Golem25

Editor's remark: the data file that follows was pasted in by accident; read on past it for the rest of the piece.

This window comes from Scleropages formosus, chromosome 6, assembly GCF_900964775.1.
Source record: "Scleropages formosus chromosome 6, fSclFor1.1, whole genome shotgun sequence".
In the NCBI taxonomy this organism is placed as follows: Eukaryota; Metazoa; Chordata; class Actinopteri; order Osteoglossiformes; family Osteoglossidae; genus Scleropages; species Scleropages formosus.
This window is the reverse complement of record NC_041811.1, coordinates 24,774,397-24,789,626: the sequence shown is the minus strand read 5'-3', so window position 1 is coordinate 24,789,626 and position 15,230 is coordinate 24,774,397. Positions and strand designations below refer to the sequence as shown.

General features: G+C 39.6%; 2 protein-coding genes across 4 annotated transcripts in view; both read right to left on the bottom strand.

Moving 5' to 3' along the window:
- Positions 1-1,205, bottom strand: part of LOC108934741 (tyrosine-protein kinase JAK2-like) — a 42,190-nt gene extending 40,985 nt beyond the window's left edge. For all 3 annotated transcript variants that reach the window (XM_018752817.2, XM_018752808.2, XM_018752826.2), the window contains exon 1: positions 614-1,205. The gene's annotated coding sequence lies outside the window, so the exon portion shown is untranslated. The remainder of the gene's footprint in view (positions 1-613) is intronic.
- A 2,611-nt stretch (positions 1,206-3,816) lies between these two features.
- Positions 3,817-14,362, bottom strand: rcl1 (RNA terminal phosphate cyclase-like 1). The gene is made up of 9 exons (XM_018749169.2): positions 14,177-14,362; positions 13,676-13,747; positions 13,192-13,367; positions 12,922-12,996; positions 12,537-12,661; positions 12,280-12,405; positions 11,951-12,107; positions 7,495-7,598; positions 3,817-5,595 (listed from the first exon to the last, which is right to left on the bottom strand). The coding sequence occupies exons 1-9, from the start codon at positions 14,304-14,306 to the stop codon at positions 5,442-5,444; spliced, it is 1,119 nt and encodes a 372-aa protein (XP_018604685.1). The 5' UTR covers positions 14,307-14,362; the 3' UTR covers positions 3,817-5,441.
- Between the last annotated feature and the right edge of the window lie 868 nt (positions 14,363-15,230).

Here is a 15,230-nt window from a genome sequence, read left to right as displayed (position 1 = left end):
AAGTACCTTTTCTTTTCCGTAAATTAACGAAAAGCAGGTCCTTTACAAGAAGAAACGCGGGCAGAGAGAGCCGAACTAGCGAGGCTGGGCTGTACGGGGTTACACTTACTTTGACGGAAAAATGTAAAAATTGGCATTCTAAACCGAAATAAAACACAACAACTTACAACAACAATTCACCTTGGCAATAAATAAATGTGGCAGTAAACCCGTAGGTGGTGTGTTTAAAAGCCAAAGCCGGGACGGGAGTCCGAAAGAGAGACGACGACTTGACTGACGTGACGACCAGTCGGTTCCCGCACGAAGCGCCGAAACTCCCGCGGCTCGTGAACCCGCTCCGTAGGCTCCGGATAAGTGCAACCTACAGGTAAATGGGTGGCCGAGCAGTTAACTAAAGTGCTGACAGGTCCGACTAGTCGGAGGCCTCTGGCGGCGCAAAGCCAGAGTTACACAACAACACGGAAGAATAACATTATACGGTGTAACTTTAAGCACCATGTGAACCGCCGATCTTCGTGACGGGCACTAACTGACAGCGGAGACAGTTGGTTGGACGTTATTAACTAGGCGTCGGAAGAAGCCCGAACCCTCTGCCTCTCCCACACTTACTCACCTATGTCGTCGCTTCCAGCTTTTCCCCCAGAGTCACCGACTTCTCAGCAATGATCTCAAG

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  1. Platinum #83 - Farming Simulator (Vita) SEEN IT ALL - You unlocked all the trophies. 4,108 Owners - 921 Achievers for a percentage of 22.40% (average completion; 40.50%) Enjoyment; 1/10 Difficulty; 1/10* Trophies; 2/10 (unimaginative names and requirements, +1 for unique tiles) Futility in resisting boredom-induced coma; 10/10 Well, I never thought I'd get here - the Farming Simulator Platinum. Saw the asterisk I put in for the 1/10 difficulty rating? Yeah, on paper it's 1/10 but in reality you're gonna have a hard time keeping your eyes open long enough to even a handful of fields. According to the Bible, God did a thing for like six days and then he rested on the 7th. However, what the Holy Book omitted is God realizing that it wouldn't be fair if humanity couldn't also engage in mundane busywork at their own leisure, so on the 8th day God created job simulator games. Fastforward a few thousand years with dinosaur bones inexplicably becoming stuck in the ground, and there is a niche yet still sizable group of players who love to come home from work in the evening to play any title in a wide range of simulation games centered around seemingly mundane topics. Bus Driver Simulator, Truck Driver Simulator, Firefighter Simulator, Train Simulator, Boat Simulator, and perhaps the most famous of all, Farming Simulator by Giants Software. On September 4th 2013, Giants unleashed upon the Playstation ecosystem two separate titles bearing the same name; Farming Simulator, with a port of the PC version available on PS3 and a port of the Android/iOS version available on Vita. Launching for a budget price on the latter system, the game caught my young, unsuspecting eye and I decided to give it a go - should be a relatively straightforward Platinum, right? Wrong. It has been seven years since I started this game in January 2014. I graduated high school, graduated from university, lived in three different countries, met a girl, got engaged, and earned over 2,250 Trophies in that time, but the Platinum for Farming Simulator eluded me. 'Why' you ask, when I have stupidly difficult stuff on my profile like a WipEout Plat, a 100% for Dishonored, and so on? It's because Farming Simulator takes, in a best case scenario following a highly specific route through the game, at least 37 hours to grind out. Sow 100 hectares, harvest 100 hectares, drive 1000 kilometers - all of those are fairly doable. But then you also need have 10 million FarmBucks in your account (not cumulative - it has to be there in one go), and that takes dedication. Dedication I frankly could never muster previously, because Farming Simulator's entire gameplay loop is driving your toyetic farming equipment around fields, ploughing and sowing and harvesting and selling ad nauseam. I really don't know what I was expecting from this game, chalk it up to youthful stupidity. Over the course of December I grinded out 99% of the game, and this early morning I sold the last of my corn to finally tick over 10 million. Platinum unlocked, Platinum synced, game deleted off my Vita's memory card forever. Farming Simulator was one of only two games I ever gave up on due to sheer boredom (the other one being Pro Evolution Soccer 2014), and I am relieved to have finally popped it. And I'm happy, because I've proven to myself that it's not just difficulty that I can tackle quite well nowadays. Nope, pure, mind-numbing grinding is also very much a tool in my skillset - although I'm now quite keen to use it on games that are perhaps a little more engaging. I don't hate Farming Simulator, but it's really not for me. The game is delisted from PSN, so unfortunately it's likely impossible for anyone to get and play in 2021. The later versions that came out on the Vita do seem to still be around, so should you feel like picking them up to serve as a nice little timesink, do give them a try. I'm moving on to things that fit me better.